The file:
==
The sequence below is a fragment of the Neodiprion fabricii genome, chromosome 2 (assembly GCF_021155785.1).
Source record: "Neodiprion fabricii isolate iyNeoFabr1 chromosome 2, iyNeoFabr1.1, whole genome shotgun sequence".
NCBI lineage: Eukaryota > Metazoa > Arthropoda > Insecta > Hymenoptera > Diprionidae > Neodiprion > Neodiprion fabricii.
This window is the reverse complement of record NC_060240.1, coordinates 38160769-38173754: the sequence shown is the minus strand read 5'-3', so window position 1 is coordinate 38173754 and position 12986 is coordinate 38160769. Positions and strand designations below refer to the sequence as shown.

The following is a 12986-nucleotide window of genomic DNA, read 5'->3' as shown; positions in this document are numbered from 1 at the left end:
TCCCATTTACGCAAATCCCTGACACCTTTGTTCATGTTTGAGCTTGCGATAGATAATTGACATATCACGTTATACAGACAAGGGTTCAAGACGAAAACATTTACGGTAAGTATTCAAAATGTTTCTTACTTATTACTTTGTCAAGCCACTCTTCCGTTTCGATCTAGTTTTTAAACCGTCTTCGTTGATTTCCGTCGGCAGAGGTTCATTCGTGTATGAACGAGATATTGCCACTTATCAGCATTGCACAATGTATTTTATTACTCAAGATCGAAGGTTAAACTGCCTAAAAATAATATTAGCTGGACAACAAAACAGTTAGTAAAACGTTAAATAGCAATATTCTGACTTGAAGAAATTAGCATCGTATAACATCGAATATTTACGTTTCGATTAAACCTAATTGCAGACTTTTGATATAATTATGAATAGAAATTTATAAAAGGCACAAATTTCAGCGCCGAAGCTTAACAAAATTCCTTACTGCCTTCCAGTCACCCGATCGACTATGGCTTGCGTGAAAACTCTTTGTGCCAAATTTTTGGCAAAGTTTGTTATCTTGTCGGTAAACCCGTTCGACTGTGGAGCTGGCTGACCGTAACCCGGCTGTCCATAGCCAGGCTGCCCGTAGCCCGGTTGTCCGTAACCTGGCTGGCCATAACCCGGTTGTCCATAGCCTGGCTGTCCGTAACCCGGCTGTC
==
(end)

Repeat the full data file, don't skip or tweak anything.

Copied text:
The sequence below is a fragment of the Neodiprion fabricii genome, chromosome 2 (assembly GCF_021155785.1).
Source record: "Neodiprion fabricii isolate iyNeoFabr1 chromosome 2, iyNeoFabr1.1, whole genome shotgun sequence".
NCBI lineage: Eukaryota > Metazoa > Arthropoda > Insecta > Hymenoptera > Diprionidae > Neodiprion > Neodiprion fabricii.
This window is the reverse complement of record NC_060240.1, coordinates 38160769-38173754: the sequence shown is the minus strand read 5'-3', so window position 1 is coordinate 38173754 and position 12986 is coordinate 38160769. Positions and strand designations below refer to the sequence as shown.

The following is a 12986-nucleotide window of genomic DNA, read 5'->3' as shown; positions in this document are numbered from 1 at the left end:
TCCCATTTACGCAAATCCCTGACACCTTTGTTCATGTTTGAGCTTGCGATAGATAATTGACATATCACGTTATACAGACAAGGGTTCAAGACGAAAACATTTACGGTAAGTATTCAAAATGTTTCTTACTTATTACTTTGTCAAGCCACTCTTCCGTTTCGATCTAGTTTTTAAACCGTCTTCGTTGATTTCCGTCGGCAGAGGTTCATTCGTGTATGAACGAGATATTGCCACTTATCAGCATTGCACAATGTATTTTATTACTCAAGATCGAAGGTTAAACTGCCTAAAAATAATATTAGCTGGACAACAAAACAGTTAGTAAAACGTTAAATAGCAATATTCTGACTTGAAGAAATTAGCATCGTATAACATCGAATATTTACGTTTCGATTAAACCTAATTGCAGACTTTTGATATAATTATGAATAGAAATTTATAAAAGGCACAAATTTCAGCGCCGAAGCTTAACAAAATTCCTTACTGCCTTCCAGTCACCCGATCGACTATGGCTTGCGTGAAAACTCTTTGTGCCAAATTTTTGGCAAAGTTTGTTATCTTGTCGGTAAACCCGTTCGACTGTGGAGCTGGCTGACCGTAACCCGGCTGTCCATAGCCAGGCTGCCCGTAGCCCGGTTGTCCGTAACCTGGCTGGCCATAACCCGGTTGTCCATAGCCTGGCTGTCCGTAACCCGGCTGTC